Mon. Apr 22nd, 2024

Prof. ST Hsieh

Director, US-China Energy Industry Forum


[email protected]

January 27, 2023

It is difficult for the general public in the west to understand the reality of the war in Ukraine. News reports from front line are heavily filtered in favor of Ukraine. There are few published reports from Moscow.

But the news in the past few days does not seem to bode well for Ukraine:

  1. Ukraine military may suffer significant setbacks on the ground while Russian troops are advancing.
  2. Russian air strikes against Ukraine energy infrastructure may have caused significant damages.
  3. The US and allies swiftly changed the position and pledged to deliver battlefield tanks to Ukraine this week. But the actual delivery may take a few months at least. It means that first of all Ukraine military has to defend her homeland with whatever she has now, and it may not be sufficient.
  4. The near complete destruction of Ukraine’s energy infrastructure in this winter, including the capital Kiev, may cause irreversible damages.
  5. Russia and Ukraine are planning for a major spring offense which is about two months away. There is no sign of any peace movement. Both are bogged down by the war so any “spring offense” may not be decisive so the war will continue.

Russia pounds Kyiv with “deadly” missiles

Thu, January 26, 2023 at 12:04 PM PST

A morning rush hour assault killed at least one person in Kyiv, and left critical infrastructure damaged in the Black Sea region of Odesa, according to officials.

A spokesperson for Ukraine’s State Emergency Service said a total of 11 people had been killed during the Russian strikes throughout the course of the day.

Back in the capital, people sought cover in the metro station during a nationwide air alert.

Explosions could be heard overhead.

The missile strikes followed a drone attack overnight – and came a day after Ukraine secured pledges of modern battle tanks from Germany and the United States to beef up its troops.

It’s a move that has infuriated Russian officials. Moscow has in the past responded to apparent Ukrainian successes with massed air strikes.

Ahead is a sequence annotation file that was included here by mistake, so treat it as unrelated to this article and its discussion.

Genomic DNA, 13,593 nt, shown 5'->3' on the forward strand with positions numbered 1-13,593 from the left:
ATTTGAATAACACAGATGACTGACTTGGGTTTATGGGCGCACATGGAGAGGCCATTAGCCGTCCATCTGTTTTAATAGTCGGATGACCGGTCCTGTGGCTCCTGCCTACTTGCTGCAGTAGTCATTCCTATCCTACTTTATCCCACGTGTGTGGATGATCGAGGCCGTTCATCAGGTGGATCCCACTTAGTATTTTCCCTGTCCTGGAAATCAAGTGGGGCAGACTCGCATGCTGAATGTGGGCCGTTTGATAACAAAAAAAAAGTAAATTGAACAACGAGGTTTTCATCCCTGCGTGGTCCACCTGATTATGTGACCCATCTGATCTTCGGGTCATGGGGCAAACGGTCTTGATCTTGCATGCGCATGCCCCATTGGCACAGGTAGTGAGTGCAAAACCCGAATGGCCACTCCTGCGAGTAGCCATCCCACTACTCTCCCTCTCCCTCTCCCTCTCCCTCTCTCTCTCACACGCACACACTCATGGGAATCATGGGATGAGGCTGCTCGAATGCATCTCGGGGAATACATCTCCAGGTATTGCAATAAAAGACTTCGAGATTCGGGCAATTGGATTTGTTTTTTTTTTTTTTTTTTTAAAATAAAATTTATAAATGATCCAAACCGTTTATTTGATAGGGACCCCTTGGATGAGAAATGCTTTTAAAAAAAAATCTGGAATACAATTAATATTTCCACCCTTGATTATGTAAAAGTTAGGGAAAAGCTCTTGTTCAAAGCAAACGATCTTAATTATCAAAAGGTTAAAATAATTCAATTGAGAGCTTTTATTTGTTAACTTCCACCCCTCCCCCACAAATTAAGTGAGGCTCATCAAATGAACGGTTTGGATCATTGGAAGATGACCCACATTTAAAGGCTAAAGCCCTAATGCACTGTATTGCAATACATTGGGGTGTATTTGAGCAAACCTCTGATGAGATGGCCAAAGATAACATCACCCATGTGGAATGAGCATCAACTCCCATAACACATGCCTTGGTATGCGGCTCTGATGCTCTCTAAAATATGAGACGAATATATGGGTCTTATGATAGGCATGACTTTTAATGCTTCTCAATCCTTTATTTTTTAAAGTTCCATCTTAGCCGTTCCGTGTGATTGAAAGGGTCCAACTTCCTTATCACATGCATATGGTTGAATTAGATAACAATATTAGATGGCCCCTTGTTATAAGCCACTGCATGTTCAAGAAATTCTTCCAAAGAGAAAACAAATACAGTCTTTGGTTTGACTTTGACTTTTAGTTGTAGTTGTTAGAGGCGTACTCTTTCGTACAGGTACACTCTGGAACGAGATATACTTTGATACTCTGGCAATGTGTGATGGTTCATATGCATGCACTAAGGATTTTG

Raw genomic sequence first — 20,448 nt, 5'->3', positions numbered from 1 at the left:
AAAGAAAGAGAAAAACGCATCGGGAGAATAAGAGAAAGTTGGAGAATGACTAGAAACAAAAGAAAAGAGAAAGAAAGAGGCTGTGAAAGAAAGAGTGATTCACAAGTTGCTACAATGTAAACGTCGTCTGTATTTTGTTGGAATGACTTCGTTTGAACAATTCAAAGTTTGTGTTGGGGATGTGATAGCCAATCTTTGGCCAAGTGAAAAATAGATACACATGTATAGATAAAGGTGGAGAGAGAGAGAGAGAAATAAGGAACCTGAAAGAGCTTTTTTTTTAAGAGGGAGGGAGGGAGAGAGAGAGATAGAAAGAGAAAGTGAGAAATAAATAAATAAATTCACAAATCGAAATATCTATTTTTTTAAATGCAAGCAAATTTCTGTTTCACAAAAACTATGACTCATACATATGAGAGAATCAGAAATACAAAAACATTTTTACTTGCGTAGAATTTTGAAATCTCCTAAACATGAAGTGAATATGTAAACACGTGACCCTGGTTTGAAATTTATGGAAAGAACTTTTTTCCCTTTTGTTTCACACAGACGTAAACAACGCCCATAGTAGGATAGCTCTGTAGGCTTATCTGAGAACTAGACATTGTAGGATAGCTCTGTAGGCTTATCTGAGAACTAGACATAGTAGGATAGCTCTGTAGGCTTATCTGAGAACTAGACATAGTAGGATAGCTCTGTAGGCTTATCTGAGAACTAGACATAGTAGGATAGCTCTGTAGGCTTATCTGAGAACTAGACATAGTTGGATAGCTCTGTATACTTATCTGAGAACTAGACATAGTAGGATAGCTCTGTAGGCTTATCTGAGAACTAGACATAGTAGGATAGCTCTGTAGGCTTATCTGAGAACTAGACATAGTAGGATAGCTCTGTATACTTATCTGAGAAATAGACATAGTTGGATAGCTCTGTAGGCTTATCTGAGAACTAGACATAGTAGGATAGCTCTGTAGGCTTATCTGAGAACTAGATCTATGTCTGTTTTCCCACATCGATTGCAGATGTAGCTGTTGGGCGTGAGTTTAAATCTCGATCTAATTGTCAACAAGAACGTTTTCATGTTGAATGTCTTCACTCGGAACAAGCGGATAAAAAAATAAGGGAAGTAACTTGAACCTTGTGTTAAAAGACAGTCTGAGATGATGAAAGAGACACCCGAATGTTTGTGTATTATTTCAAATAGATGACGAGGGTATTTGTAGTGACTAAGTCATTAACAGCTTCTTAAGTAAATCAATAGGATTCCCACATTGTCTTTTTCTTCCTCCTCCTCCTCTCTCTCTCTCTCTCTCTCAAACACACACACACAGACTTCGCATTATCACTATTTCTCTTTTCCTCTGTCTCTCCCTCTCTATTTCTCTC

An air force spokesperson said as many six warplanes had taken off from an Arctic region in northern Russia and launched long-range missiles.

Minutes later, loud explosions rocked two districts of Kyiv.

Impacts were also reported elsewhere in the Kyiv region, damaging infrastructure and homes.

The latest attack on the city is one of more than a dozen air strikes Russia has unleashed on the power grid since October, which have caused sweeping outages during winter.

Ukraine’s largest private energy producer, DTEK, said it was conducting emergency power shutdowns because of the danger of missile attacks.

Other power producers said they were following suit.

  • Ukraine said Moscow fired 70 missiles — including two hypersonic missiles — aimed at energy facilities Thursday, killing at least 11 people across the country. Ukraine’s state energy operator warned Friday the strikes caused “substantial damage” to the power grid. 
  • Russian forces continued to shell towns in the east on Friday, according to the governor of the Donetsk region, Pavlo Kyrylenko. The town of Chasiv Yar, to the west of Bakhmut, had been shelled for over an hour and a half on Friday morning, leaving two people dead and five wounded, and damaging “around ten houses.” 
  • Eastern attacks: Ukraine’s eastern front line is under heavily shelling, with the town of Vuhledar facing “permanent” assault, Kyrylenko said on Telegram Friday morning. Two people died over the past 24 hours in what Kyrylenko described as the “permanent shelling of Vuhledar.” He also reported two instances of “massive artillery shelling of Avdiivka overnight.”
  • Thursday’s missile attack: Two of the 70 missiles fired by Russia toward Ukraine on Thursday were Kinzhal-type hypersonic missiles, the Ukrainian Air Force said, calling on the West to provide them with advance air defense systems that are capable of shooting these down.
  • As for the US, White House national security spokesperson John Kirby told CNN Friday the newly announced tranche of Abrams tanks announced by the US as part of this week’s aid to Ukraine “will take many months before they can get on the ground.”
  • And in Germany, Defense Minister Boris Pistorius has ruled out Germany sending fighter jets to Ukraine, according to an interview with German newspaper Süddeutsche Zeitung on Friday.

Ukraine war: Fighting heats up in east and north after tank pledges

By Vladyslav and Smilianets

  • Ukraine says it needs more weapons, calls for sanctions
  • Western allies agreed this week to provide tanks
  • Russia says U.S. president holds key to ending fighting

NEAR VUHLEDAR, Ukraine, Jan 27 (Reuters) – Ukraine on Friday battled Russian troops trying to pierce its lines in the east and northeast, and artillery bombardments intensified after Western allies promised the Kyiv government it would send them tanks to repel the invaders.

Ukraine war latest: Russia claims breakthrough toward Vuhledar, Ukraine says Moscow ‘exaggerating.’

Asami Terajima

Fri, January 27, 2023 at 1:38 PM PST·6 min read

Key developments on Jan. 27: 

Kremlin proxies in Donetsk Oblast claimed on Jan. 27 that Russian forces were inching toward capturing the eastern town of Vuhledar, but Ukraine immediately refuted, saying that Moscow was “exaggerating” its progress in the area.

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